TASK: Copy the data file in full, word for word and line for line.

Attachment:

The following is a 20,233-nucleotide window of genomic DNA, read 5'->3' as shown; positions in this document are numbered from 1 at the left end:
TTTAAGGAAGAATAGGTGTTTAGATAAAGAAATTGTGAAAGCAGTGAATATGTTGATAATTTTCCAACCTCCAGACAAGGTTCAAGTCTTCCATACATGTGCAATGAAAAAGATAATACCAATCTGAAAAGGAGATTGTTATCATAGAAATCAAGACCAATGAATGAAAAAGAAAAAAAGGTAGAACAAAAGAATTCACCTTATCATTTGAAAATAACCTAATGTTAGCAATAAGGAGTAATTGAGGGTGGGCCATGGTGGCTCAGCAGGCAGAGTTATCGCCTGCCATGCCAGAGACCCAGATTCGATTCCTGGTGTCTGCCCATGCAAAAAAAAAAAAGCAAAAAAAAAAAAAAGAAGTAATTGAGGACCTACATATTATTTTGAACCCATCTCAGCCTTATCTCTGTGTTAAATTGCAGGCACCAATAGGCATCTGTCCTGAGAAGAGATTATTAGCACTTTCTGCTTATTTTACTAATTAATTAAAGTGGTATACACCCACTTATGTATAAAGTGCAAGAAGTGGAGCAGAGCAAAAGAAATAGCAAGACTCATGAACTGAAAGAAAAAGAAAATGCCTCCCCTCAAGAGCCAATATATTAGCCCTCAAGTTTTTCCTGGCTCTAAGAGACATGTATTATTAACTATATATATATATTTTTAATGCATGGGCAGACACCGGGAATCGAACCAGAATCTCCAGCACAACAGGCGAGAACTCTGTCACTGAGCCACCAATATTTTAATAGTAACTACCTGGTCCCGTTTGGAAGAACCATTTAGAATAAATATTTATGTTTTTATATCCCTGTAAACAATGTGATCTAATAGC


The following is a 20,233-nucleotide window of genomic DNA, read 5'->3' as shown; positions in this document are numbered from 1 at the left end:
TTTAAGGAAGAATAGGTGTTTAGATAAAGAAATTGTGAAAGCAGTGAATATGTTGATAATTTTCCAACCTCCAGACAAGGTTCAAGTCTTCCATACATGTGCAATGAAAAAGATAATACCAATCTGAAAAGGAGATTGTTATCATAGAAATCAAGACCAATGAATGAAAAAGAAAAAAAGGTAGAACAAAAGAATTCACCTTATCATTTGAAAATAACCTAATGTTAGCAATAAGGAGTAATTGAGGGTGGGCCATGGTGGCTCAGCAGGCAGAGTTATCGCCTGCCATGCCAGAGACCCAGATTCGATTCCTGGTGTCTGCCCATGCAAAAAAAAAAAAGCAAAAAAAAAAAAAAGAAGTAATTGAGGACCTACATATTATTTTGAACCCATCTCAGCCTTATCTCTGTGTTAAATTGCAGGCACCAATAGGCATCTGTCCTGAGAAGAGATTATTAGCACTTTCTGCTTATTTTACTAATTAATTAAAGTGGTATACACCCACTTATGTATAAAGTGCAAGAAGTGGAGCAGAGCAAAAGAAATAGCAAGACTCATGAACTGAAAGAAAAAGAAAATGCCTCCCCTCAAGAGCCAATATATTAGCCCTCAAGTTTTTCCTGGCTCTAAGAGACATGTATTATTAACTATATATATATATTTTTAATGCATGGGCAGACACCGGGAATCGAACCAGAATCTCCAGCACAACAGGCGAGAACTCTGTCACTGAGCCACCAATATTTTAATAGTAACTACCTGGTCCCGTTTGGAAGAACCATTTAGAATAAATATTTATGTTTTTATATCCCTGTAAACAATGTGATCTAATAGC